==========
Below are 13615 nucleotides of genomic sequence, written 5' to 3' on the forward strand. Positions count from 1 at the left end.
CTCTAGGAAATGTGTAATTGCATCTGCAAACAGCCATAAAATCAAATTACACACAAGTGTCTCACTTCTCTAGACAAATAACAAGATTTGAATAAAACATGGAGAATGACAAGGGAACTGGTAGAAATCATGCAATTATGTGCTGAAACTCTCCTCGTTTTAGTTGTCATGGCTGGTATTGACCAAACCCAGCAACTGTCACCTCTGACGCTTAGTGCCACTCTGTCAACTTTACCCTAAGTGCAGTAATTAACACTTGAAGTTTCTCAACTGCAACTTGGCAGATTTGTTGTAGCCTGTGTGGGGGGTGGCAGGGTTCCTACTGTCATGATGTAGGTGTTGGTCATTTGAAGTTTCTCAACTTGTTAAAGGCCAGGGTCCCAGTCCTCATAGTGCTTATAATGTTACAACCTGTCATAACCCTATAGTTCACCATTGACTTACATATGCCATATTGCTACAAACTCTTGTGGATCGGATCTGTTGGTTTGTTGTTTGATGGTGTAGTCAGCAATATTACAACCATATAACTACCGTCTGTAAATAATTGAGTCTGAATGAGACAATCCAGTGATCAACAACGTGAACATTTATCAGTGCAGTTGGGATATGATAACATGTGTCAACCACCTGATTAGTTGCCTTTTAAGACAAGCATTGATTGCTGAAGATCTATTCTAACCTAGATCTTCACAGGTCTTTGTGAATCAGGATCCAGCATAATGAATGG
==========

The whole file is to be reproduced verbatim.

Below are 13615 nucleotides of genomic sequence, written 5' to 3' on the forward strand. Positions count from 1 at the left end.
CTCTAGGAAATGTGTAATTGCATCTGCAAACAGCCATAAAATCAAATTACACACAAGTGTCTCACTTCTCTAGACAAATAACAAGATTTGAATAAAACATGGAGAATGACAAGGGAACTGGTAGAAATCATGCAATTATGTGCTGAAACTCTCCTCGTTTTAGTTGTCATGGCTGGTATTGACCAAACCCAGCAACTGTCACCTCTGACGCTTAGTGCCACTCTGTCAACTTTACCCTAAGTGCAGTAATTAACACTTGAAGTTTCTCAACTGCAACTTGGCAGATTTGTTGTAGCCTGTGTGGGGGGTGGCAGGGTTCCTACTGTCATGATGTAGGTGTTGGTCATTTGAAGTTTCTCAACTTGTTAAAGGCCAGGGTCCCAGTCCTCATAGTGCTTATAATGTTACAACCTGTCATAACCCTATAGTTCACCATTGACTTACATATGCCATATTGCTACAAACTCTTGTGGATCGGATCTGTTGGTTTGTTGTTTGATGGTGTAGTCAGCAATATTACAACCATATAACTACCGTCTGTAAATAATTGAGTCTGAATGAGACAATCCAGTGATCAACAACGTGAACATTTATCAGTGCAGTTGGGATATGATAACATGTGTCAACCACCTGATTAGTTGCCTTTTAAGACAAGCATTGATTGCTGAAGATCTATTCTAACCTAGATCTTCACAGGTCTTTGTGAATCAGGATCCAGCATAATGAATGG